3. Cinnamon, bay leaves and lavender are a good, natural, moth repellents, so make some small bags from old pieces of fabric, and pop in your drawers of woollies.
In the Bathroom
1. Go through your bathroom cupboards and consolidate all of those half-used lotions, shampoos and bubble baths into single containers, if their intended purpose is similar – you’ll gain a lot of space.
2. Take your saved glass jars from the kitchen, remove all the old labels, and paint the lids and use them to house small items – cotton buds, scrubs, nail tools etc.
3. Towels take up so much space, and if you’re keeping some that are a bit past their best, ‘just in case’, consider cutting them up and using them as reusable cleaning cloths. Refold, or even roll the others neatly.
4. Make-up, Medicine and Vitamins: toss anything out of date. Make-up harbours bacteria, while meds and vitamins turn either toxic or useless with time.
In the Office area
I really hate paperwork, so this is the area I really have to psyche myself up for.
Shredding is however, very therapeutic, so destroy any bills and bank statements that are over a year old, and while you’re at it, go online to view these electronically, cutting out the need to do it at all. Also get rid of any receipts you don’t need for any tax returns, or any warranties. Remember to put your shredded paper in the recycle bin.
It’s part of my job to read magazines by the dozen, and I hate to waste them. I keep only the beautiful ones, which look lovely when stacked neatly in groups (a pile of yellow National Geographics on a shelf, is a beautiful thing). The rest I flip through for beautiful images which I will keep for inspiration in scrapbooks, or use to cover sketchbooks, or interesting wrapping paper. I saw this on the internet for how to make coiled boxes using magazine pages, which I will be trying soon.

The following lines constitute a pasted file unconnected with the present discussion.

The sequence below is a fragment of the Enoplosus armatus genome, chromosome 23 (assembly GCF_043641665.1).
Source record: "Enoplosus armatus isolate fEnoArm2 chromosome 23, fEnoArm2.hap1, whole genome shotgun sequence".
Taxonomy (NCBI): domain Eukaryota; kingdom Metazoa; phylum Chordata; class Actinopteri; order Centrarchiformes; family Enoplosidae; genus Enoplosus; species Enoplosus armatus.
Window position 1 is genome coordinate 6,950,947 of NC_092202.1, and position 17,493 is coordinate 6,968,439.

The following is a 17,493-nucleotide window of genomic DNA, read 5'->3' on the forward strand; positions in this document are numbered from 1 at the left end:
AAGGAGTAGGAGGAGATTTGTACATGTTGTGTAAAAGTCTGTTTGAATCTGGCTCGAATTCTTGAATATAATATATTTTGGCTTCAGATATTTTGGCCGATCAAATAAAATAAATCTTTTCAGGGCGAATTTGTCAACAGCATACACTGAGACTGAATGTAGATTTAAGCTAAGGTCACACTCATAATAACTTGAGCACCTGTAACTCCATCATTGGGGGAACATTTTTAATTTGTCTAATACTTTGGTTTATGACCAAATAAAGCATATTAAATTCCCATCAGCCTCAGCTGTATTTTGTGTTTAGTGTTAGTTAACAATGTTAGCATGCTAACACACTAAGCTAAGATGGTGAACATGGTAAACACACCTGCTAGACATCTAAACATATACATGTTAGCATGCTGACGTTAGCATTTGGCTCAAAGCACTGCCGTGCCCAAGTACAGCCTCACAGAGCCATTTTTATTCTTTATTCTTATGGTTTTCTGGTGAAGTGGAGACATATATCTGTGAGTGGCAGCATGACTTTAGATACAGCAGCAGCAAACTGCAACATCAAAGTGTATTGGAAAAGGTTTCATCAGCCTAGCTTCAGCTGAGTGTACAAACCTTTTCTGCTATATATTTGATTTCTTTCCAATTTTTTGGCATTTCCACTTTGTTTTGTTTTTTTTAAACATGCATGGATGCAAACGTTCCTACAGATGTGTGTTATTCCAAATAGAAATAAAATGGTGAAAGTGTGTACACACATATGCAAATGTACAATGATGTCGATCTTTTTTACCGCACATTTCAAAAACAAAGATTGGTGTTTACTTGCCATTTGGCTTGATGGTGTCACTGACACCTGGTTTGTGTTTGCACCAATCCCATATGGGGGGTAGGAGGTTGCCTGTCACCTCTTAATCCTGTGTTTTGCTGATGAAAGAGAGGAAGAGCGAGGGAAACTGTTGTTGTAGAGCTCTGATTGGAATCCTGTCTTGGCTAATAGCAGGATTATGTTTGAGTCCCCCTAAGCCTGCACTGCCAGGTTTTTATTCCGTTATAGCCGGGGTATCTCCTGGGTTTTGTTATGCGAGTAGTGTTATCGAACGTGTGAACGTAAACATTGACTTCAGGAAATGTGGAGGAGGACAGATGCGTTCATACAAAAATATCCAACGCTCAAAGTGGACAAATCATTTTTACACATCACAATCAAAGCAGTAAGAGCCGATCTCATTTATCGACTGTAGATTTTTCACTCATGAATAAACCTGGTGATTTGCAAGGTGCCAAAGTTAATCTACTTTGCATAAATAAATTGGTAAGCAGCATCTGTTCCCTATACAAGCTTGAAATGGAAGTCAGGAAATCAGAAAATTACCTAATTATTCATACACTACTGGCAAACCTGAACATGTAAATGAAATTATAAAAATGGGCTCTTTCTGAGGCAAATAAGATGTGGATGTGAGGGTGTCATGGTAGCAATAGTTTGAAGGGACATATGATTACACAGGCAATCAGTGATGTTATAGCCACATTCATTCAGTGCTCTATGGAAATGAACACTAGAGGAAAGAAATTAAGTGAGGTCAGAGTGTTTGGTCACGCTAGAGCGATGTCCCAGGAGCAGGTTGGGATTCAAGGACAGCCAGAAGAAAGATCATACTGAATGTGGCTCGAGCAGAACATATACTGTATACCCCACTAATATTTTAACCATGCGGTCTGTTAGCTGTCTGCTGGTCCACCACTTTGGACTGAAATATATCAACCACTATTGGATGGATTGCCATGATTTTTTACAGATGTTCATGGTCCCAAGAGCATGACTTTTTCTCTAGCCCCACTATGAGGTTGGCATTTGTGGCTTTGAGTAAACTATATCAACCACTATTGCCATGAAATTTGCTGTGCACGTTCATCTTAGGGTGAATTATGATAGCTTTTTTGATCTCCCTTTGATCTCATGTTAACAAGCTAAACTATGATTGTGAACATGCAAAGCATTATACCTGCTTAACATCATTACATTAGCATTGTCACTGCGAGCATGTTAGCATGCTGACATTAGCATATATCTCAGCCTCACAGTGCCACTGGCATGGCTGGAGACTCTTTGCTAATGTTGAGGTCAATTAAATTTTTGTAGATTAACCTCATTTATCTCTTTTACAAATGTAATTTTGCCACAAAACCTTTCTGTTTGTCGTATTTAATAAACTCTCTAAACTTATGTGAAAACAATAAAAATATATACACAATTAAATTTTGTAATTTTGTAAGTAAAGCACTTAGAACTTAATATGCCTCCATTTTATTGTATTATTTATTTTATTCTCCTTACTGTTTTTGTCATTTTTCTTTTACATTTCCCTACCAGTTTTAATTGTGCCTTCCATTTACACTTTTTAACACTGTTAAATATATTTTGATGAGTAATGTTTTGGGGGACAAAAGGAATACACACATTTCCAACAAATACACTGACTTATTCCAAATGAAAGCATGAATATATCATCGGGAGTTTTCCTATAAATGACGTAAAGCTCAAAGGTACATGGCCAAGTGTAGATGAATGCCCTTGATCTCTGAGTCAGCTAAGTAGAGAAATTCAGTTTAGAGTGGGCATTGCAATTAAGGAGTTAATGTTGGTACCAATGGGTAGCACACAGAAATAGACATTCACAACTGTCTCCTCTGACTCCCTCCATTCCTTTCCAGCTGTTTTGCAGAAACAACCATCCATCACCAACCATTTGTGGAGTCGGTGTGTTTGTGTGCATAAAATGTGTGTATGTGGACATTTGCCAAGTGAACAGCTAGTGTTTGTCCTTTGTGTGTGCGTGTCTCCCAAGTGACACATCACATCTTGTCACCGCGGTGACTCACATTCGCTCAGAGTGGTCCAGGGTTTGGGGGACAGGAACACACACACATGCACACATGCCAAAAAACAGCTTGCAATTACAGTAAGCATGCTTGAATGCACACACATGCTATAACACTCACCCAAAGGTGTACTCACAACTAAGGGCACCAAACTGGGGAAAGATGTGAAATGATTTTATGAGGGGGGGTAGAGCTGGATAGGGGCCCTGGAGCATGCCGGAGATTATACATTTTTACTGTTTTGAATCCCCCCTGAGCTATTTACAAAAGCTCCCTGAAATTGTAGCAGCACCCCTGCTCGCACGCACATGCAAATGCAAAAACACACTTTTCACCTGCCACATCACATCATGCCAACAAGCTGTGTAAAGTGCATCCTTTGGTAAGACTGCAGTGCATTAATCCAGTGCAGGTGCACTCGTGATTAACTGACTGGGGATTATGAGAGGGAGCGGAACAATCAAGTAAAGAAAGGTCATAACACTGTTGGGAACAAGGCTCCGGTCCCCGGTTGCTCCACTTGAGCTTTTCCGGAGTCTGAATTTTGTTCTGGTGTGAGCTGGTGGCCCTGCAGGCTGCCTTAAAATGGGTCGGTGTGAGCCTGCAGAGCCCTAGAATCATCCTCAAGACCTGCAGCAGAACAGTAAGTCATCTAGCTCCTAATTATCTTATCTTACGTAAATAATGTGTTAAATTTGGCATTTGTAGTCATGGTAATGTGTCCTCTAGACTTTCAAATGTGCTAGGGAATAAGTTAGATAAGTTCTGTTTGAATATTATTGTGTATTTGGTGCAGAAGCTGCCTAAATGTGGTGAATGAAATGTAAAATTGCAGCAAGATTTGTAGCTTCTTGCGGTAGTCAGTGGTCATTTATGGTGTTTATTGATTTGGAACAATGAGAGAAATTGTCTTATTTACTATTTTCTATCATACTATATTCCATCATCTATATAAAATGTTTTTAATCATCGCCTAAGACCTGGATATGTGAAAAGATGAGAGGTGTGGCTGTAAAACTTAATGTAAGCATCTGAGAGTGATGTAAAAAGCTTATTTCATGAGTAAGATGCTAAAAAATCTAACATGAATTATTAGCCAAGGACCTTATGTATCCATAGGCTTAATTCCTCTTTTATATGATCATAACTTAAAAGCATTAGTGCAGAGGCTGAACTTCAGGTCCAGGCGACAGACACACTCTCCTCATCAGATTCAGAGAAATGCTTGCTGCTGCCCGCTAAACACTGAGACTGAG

And this is where you can use those tin cans you saved from the kitchen. Obviously clean them, and make sure there are no sharp edges, before painting them, drilling a hole, attaching a hook, and hanging over a towel rod. I never have enough clear desk space, so this keeps all of my pens, pencils and brushes organised and out of the way.
A quick recap:
1. Shred and recycle old bills, receipts and magazines you no longer need.
2. Sign up for online statements (if you haven’t already).
3. Upcycle your clean food cans into pen pots. (It’s so easy).
Anything that hasn’t been worn for two years needs to go. Offer it to a friend, or donate it to charity.
1. If something’s in bad condition and beyond mending or altering, it is the ideal candidate for reusing – make it into a cushion, a bag, or a part of a patchwork quilt. You can also create ‘yarn’ by cutting it into strips, to then create rag rugs – also an ideal use for old sheets and towels too.
2. You may not like something because of the colour, or the colour has faded. It’s less polluting and much cheaper, to re-dye something, rather than buy brand new. Faded black pieces, en masse in the washing machine makes them like new again. And it doesn’t ruin or leave colour in your machine.
3. As for jewellery, try and mend anything that is broken, and sell anything of value you no longer want. Unworn jewellery with no place of its own looks great pinned into an old picture frame with cork, mesh or fabric in the middle. What to do with broken pieces that are beyond repair? Make gifts look extra pretty when a little sparkle tied on top, or perhaps group jewels altogether, and make another necklace, or cover a bag you no longer like.
4. Get the kids involved in their own bedrooms. Let them decide what to keep, and what to let go of. They may need some help, and grumpy teenagers may need some motivation (pizza for dinner, or turning off the Wi-Fi…), but if they see you doing it first, they’re more likely to join in.
For those items you’ve let go of, and wish to donate, here are some suggestions on top of your local charity shops:
I hope this helps make it easier for you. Just think how satisfying it’ll be when you’re done.